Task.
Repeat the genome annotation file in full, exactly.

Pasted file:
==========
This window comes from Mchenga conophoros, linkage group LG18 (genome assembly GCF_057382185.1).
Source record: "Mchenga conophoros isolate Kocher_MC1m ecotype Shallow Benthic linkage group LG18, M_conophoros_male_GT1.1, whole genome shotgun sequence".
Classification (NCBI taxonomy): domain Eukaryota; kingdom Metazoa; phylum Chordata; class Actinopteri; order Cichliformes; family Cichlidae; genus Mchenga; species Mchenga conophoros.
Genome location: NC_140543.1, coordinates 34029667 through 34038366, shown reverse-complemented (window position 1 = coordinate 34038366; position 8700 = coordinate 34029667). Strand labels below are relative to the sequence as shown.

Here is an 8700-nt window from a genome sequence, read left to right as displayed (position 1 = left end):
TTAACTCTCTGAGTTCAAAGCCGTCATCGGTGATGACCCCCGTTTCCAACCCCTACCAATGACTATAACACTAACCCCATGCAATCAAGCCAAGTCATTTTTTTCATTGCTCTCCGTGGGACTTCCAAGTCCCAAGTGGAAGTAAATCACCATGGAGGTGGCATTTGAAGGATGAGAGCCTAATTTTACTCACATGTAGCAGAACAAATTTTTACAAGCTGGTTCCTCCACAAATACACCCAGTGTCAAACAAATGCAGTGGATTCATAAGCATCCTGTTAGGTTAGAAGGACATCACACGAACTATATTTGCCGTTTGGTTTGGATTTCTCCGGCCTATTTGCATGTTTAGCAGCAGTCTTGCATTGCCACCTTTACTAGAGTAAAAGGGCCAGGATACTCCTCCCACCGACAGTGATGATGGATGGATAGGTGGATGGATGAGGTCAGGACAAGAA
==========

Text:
This window comes from Mchenga conophoros, linkage group LG18 (genome assembly GCF_057382185.1).
Source record: "Mchenga conophoros isolate Kocher_MC1m ecotype Shallow Benthic linkage group LG18, M_conophoros_male_GT1.1, whole genome shotgun sequence".
Classification (NCBI taxonomy): domain Eukaryota; kingdom Metazoa; phylum Chordata; class Actinopteri; order Cichliformes; family Cichlidae; genus Mchenga; species Mchenga conophoros.
Genome location: NC_140543.1, coordinates 34029667 through 34038366, shown reverse-complemented (window position 1 = coordinate 34038366; position 8700 = coordinate 34029667). Strand labels below are relative to the sequence as shown.

Here is an 8700-nt window from a genome sequence, read left to right as displayed (position 1 = left end):
TTAACTCTCTGAGTTCAAAGCCGTCATCGGTGATGACCCCCGTTTCCAACCCCTACCAATGACTATAACACTAACCCCATGCAATCAAGCCAAGTCATTTTTTTCATTGCTCTCCGTGGGACTTCCAAGTCCCAAGTGGAAGTAAATCACCATGGAGGTGGCATTTGAAGGATGAGAGCCTAATTTTACTCACATGTAGCAGAACAAATTTTTACAAGCTGGTTCCTCCACAAATACACCCAGTGTCAAACAAATGCAGTGGATTCATAAGCATCCTGTTAGGTTAGAAGGACATCACACGAACTATATTTGCCGTTTGGTTTGGATTTCTCCGGCCTATTTGCATGTTTAGCAGCAGTCTTGCATTGCCACCTTTACTAGAGTAAAAGGGCCAGGATACTCCTCCCACCGACAGTGATGATGGATGGATAGGTGGATGGATGAGGTCAGGACAAGAA